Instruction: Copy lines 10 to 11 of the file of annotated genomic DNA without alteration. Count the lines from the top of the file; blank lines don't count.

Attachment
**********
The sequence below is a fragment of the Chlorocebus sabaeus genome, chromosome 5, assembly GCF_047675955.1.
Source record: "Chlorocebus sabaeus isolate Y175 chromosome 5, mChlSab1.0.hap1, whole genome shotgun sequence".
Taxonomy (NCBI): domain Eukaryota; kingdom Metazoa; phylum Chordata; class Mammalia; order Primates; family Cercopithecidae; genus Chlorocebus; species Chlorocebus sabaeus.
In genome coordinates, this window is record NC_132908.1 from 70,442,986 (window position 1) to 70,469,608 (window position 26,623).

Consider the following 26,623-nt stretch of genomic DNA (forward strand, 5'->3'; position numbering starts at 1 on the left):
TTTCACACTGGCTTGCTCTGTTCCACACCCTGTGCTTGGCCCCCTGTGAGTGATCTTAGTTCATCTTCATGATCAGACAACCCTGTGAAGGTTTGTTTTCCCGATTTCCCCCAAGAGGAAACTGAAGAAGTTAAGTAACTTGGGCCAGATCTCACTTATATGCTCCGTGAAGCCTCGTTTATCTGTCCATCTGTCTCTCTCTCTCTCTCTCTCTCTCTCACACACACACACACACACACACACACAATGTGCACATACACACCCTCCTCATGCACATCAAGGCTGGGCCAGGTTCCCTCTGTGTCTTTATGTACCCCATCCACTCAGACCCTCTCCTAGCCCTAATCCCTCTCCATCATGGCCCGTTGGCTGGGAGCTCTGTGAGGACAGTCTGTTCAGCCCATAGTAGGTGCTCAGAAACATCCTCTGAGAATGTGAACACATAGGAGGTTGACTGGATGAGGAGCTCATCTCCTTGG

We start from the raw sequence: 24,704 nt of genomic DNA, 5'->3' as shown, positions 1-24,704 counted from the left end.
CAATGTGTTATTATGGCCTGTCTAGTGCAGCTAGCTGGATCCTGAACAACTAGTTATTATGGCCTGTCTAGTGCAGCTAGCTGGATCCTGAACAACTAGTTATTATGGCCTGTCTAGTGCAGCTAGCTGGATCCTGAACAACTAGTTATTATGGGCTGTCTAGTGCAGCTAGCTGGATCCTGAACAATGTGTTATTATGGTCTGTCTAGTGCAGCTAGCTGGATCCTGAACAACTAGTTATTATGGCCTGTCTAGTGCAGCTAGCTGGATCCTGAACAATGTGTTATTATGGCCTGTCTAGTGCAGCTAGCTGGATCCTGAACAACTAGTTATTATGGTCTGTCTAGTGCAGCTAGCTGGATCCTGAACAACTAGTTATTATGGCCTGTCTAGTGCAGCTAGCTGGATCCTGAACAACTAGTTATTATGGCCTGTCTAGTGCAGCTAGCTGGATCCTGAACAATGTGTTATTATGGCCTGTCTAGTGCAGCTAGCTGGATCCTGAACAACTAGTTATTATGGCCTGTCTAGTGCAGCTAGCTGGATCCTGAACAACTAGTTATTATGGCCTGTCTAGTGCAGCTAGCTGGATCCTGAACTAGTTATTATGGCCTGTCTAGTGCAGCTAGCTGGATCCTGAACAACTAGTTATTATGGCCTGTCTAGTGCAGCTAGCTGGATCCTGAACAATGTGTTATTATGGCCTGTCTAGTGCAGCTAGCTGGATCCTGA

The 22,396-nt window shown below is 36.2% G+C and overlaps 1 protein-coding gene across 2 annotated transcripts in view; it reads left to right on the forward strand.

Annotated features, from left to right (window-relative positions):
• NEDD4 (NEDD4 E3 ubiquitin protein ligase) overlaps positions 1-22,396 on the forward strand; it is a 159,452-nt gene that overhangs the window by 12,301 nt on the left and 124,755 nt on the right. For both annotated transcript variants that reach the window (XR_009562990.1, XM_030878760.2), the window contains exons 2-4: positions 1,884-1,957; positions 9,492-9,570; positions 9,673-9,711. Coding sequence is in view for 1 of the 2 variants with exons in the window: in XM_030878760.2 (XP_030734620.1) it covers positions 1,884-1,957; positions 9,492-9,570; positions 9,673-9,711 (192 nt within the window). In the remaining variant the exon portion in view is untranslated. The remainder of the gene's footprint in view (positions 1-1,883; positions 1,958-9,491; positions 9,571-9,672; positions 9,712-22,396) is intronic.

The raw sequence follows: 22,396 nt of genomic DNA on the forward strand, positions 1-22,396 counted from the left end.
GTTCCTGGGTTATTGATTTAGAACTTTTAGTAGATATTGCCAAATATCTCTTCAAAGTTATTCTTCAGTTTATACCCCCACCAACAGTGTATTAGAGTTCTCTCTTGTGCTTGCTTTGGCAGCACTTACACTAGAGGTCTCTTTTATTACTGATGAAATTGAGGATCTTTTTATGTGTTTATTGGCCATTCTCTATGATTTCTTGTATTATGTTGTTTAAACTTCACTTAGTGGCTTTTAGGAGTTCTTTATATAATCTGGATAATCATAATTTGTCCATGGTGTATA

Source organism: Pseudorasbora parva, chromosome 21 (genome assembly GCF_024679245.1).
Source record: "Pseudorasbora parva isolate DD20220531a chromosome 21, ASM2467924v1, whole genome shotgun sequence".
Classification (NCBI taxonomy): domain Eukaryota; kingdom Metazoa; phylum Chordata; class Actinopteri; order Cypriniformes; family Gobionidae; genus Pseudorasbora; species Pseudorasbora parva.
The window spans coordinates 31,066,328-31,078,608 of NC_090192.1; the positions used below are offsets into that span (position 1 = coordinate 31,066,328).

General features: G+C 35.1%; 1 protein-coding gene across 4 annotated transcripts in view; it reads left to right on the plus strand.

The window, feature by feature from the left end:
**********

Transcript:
Annotated features, from left to right (window-relative positions):
• NEDD4 (NEDD4 E3 ubiquitin protein ligase) overlaps positions 1-22,396 on the forward strand; it is a 159,452-nt gene that overhangs the window by 12,301 nt on the left and 124,755 nt on the right. For both annotated transcript variants that reach the window (XR_009562990.1, XM_030878760.2), the window contains exons 2-4: positions 1,884-1,957; positions 9,492-9,570; positions 9,673-9,711. Coding sequence is in view for 1 of the 2 variants with exons in the window: in XM_030878760.2 (XP_030734620.1) it covers positions 1,884-1,957; positions 9,492-9,570; positions 9,673-9,711 (192 nt within the window). In the remaining variant the exon portion in view is untranslated. The remainder of the gene's footprint in view (positions 1-1,883; positions 1,958-9,491; positions 9,571-9,672; positions 9,712-22,396) is intronic.